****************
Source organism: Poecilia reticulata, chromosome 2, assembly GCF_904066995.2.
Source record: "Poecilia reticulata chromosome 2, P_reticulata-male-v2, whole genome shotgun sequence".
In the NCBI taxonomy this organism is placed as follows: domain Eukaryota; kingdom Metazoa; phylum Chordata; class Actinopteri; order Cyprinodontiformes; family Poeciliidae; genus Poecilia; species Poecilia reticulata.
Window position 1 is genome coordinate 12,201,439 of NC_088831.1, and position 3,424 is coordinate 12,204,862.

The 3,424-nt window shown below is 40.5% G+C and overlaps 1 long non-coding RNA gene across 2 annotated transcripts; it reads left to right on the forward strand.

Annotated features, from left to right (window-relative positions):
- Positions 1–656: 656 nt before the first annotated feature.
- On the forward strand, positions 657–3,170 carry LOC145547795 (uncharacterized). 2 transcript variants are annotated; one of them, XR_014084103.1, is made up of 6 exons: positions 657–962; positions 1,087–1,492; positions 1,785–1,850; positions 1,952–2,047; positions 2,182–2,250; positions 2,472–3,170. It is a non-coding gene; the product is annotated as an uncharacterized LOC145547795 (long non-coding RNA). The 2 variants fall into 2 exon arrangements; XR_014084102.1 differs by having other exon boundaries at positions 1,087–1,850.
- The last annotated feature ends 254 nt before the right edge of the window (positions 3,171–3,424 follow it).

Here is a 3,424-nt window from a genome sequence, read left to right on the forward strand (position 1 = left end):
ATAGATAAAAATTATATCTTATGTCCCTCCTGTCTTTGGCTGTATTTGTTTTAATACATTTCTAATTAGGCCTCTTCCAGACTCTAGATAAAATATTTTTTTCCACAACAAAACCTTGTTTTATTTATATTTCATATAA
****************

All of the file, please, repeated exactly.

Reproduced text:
Source organism: Poecilia reticulata, chromosome 2, assembly GCF_904066995.2.
Source record: "Poecilia reticulata chromosome 2, P_reticulata-male-v2, whole genome shotgun sequence".
In the NCBI taxonomy this organism is placed as follows: domain Eukaryota; kingdom Metazoa; phylum Chordata; class Actinopteri; order Cyprinodontiformes; family Poeciliidae; genus Poecilia; species Poecilia reticulata.
Window position 1 is genome coordinate 12,201,439 of NC_088831.1, and position 3,424 is coordinate 12,204,862.

The 3,424-nt window shown below is 40.5% G+C and overlaps 1 long non-coding RNA gene across 2 annotated transcripts; it reads left to right on the forward strand.

Annotated features, from left to right (window-relative positions):
- Positions 1–656: 656 nt before the first annotated feature.
- On the forward strand, positions 657–3,170 carry LOC145547795 (uncharacterized). 2 transcript variants are annotated; one of them, XR_014084103.1, is made up of 6 exons: positions 657–962; positions 1,087–1,492; positions 1,785–1,850; positions 1,952–2,047; positions 2,182–2,250; positions 2,472–3,170. It is a non-coding gene; the product is annotated as an uncharacterized LOC145547795 (long non-coding RNA). The 2 variants fall into 2 exon arrangements; XR_014084102.1 differs by having other exon boundaries at positions 1,087–1,850.
- The last annotated feature ends 254 nt before the right edge of the window (positions 3,171–3,424 follow it).

Here is a 3,424-nt window from a genome sequence, read left to right on the forward strand (position 1 = left end):
ATAGATAAAAATTATATCTTATGTCCCTCCTGTCTTTGGCTGTATTTGTTTTAATACATTTCTAATTAGGCCTCTTCCAGACTCTAGATAAAATATTTTTTTCCACAACAAAACCTTGTTTTATTTATATTTCATATAA